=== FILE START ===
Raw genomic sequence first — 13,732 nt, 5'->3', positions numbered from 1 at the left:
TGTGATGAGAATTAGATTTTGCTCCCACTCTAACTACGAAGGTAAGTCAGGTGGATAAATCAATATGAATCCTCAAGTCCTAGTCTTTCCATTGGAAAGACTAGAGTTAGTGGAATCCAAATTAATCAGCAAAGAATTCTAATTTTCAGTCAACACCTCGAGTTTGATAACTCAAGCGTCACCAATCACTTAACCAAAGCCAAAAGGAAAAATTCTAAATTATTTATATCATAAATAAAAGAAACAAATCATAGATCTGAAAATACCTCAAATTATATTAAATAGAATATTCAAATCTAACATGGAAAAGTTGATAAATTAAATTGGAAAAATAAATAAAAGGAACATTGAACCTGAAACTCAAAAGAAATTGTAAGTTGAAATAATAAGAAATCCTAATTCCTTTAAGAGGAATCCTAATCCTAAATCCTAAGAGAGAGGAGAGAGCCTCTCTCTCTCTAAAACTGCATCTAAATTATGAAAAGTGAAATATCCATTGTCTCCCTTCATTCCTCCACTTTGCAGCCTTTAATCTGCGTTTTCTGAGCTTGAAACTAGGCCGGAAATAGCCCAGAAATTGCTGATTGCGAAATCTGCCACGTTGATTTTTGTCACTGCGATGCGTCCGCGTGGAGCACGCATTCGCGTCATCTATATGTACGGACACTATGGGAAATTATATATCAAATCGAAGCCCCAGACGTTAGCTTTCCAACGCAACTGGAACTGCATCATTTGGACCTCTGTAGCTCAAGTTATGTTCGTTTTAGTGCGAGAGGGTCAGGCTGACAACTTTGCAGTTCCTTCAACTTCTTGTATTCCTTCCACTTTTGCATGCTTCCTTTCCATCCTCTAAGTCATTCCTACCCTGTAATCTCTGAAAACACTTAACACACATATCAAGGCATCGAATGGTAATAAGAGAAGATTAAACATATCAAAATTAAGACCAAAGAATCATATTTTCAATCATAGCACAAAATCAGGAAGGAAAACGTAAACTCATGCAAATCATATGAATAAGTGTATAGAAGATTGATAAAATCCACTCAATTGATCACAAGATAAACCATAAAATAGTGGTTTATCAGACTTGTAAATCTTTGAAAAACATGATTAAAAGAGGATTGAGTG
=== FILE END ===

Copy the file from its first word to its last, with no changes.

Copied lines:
Raw genomic sequence first — 13,732 nt, 5'->3', positions numbered from 1 at the left:
TGTGATGAGAATTAGATTTTGCTCCCACTCTAACTACGAAGGTAAGTCAGGTGGATAAATCAATATGAATCCTCAAGTCCTAGTCTTTCCATTGGAAAGACTAGAGTTAGTGGAATCCAAATTAATCAGCAAAGAATTCTAATTTTCAGTCAACACCTCGAGTTTGATAACTCAAGCGTCACCAATCACTTAACCAAAGCCAAAAGGAAAAATTCTAAATTATTTATATCATAAATAAAAGAAACAAATCATAGATCTGAAAATACCTCAAATTATATTAAATAGAATATTCAAATCTAACATGGAAAAGTTGATAAATTAAATTGGAAAAATAAATAAAAGGAACATTGAACCTGAAACTCAAAAGAAATTGTAAGTTGAAATAATAAGAAATCCTAATTCCTTTAAGAGGAATCCTAATCCTAAATCCTAAGAGAGAGGAGAGAGCCTCTCTCTCTCTAAAACTGCATCTAAATTATGAAAAGTGAAATATCCATTGTCTCCCTTCATTCCTCCACTTTGCAGCCTTTAATCTGCGTTTTCTGAGCTTGAAACTAGGCCGGAAATAGCCCAGAAATTGCTGATTGCGAAATCTGCCACGTTGATTTTTGTCACTGCGATGCGTCCGCGTGGAGCACGCATTCGCGTCATCTATATGTACGGACACTATGGGAAATTATATATCAAATCGAAGCCCCAGACGTTAGCTTTCCAACGCAACTGGAACTGCATCATTTGGACCTCTGTAGCTCAAGTTATGTTCGTTTTAGTGCGAGAGGGTCAGGCTGACAACTTTGCAGTTCCTTCAACTTCTTGTATTCCTTCCACTTTTGCATGCTTCCTTTCCATCCTCTAAGTCATTCCTACCCTGTAATCTCTGAAAACACTTAACACACATATCAAGGCATCGAATGGTAATAAGAGAAGATTAAACATATCAAAATTAAGACCAAAGAATCATATTTTCAATCATAGCACAAAATCAGGAAGGAAAACGTAAACTCATGCAAATCATATGAATAAGTGTATAGAAGATTGATAAAATCCACTCAATTGATCACAAGATAAACCATAAAATAGTGGTTTATCAGACTTGTAAATCTTTGAAAAACATGATTAAAAGAGGATTGAGTG